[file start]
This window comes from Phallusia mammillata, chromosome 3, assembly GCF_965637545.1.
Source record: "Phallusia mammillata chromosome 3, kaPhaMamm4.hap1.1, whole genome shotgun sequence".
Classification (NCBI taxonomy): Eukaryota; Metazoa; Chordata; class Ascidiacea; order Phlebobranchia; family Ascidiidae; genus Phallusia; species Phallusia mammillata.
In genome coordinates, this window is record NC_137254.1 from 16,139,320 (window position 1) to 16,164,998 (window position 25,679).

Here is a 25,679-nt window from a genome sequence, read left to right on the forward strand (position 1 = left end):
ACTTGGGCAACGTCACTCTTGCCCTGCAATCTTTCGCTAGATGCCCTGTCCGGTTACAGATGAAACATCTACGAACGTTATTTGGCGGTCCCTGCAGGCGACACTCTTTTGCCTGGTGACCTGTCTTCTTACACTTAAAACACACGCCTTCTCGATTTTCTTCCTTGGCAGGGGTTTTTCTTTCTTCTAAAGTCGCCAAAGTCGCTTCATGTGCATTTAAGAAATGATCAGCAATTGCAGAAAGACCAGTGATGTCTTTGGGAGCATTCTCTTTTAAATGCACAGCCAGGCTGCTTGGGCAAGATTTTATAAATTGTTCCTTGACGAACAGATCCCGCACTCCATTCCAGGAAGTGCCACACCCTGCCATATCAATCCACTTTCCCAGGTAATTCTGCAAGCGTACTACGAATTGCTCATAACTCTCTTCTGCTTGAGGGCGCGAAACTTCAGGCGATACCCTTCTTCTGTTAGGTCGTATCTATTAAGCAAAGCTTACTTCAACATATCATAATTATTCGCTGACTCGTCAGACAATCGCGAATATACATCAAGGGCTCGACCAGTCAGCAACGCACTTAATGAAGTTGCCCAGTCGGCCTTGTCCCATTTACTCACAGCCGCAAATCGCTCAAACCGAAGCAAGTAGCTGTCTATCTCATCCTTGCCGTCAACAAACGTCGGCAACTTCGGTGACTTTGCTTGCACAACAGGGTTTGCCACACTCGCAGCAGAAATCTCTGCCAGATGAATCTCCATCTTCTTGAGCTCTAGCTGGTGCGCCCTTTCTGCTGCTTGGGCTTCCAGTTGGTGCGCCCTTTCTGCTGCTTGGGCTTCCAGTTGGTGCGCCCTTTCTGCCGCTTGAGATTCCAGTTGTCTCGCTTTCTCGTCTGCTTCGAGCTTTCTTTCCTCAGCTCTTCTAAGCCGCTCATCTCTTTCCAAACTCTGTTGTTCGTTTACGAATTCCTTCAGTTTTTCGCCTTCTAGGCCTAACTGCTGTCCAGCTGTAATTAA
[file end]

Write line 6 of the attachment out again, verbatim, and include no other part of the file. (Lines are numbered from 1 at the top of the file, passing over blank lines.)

ACTTGGGCAACGTCACTCTTGCCCTGCAATCTTTCGCTAGATGCCCTGTCCGGTTACAGATGAAACATCTACGAACGTTATTTGGCGGTCCCTGCAGGCGACACTCTTTTGCCTGGTGACCTGTCTTCTTACACTTAAAACACACGCCTTCTCGATTTTCTTCCTTGGCAGGGGTTTTTCTTTCTTCTAAAGTCGCCAAAGTCGCTTCATGTGCATTTAAGAAATGATCAGCAATTGCAGAAAGACCAGTGATGTCTTTGGGAGCATTCTCTTTTAAATGCACAGCCAGGCTGCTTGGGCAAGATTTTATAAATTGTTCCTTGACGAACAGATCCCGCACTCCATTCCAGGAAGTGCCACACCCTGCCATATCAATCCACTTTCCCAGGTAATTCTGCAAGCGTACTACGAATTGCTCATAACTCTCTTCTGCTTGAGGGCGCGAAACTTCAGGCGATACCCTTCTTCTGTTAGGTCGTATCTATTAAGCAAAGCTTACTTCAACATATCATAATTATTCGCTGACTCGTCAGACAATCGCGAATATACATCAAGGGCTCGACCAGTCAGCAACGCACTTAATGAAGTTGCCCAGTCGGCCTTGTCCCATTTACTCACAGCCGCAAATCGCTCAAACCGAAGCAAGTAGCTGTCTATCTCATCCTTGCCGTCAACAAACGTCGGCAACTTCGGTGACTTTGCTTGCACAACAGGGTTTGCCACACTCGCAGCAGAAATCTCTGCCAGATGAATCTCCATCTTCTTGAGCTCTAGCTGGTGCGCCCTTTCTGCTGCTTGGGCTTCCAGTTGGTGCGCCCTTTCTGCTGCTTGGGCTTCCAGTTGGTGCGCCCTTTCTGCCGCTTGAGATTCCAGTTGTCTCGCTTTCTCGTCTGCTTCGAGCTTTCTTTCCTCAGCTCTTCTAAGCCGCTCATCTCTTTCCAAACTCTGTTGTTCGTTTACGAATTCCTTCAGTTTTTCGCCTTCTAGGCCTAACTGCTGTCCAGCTGTAATTAA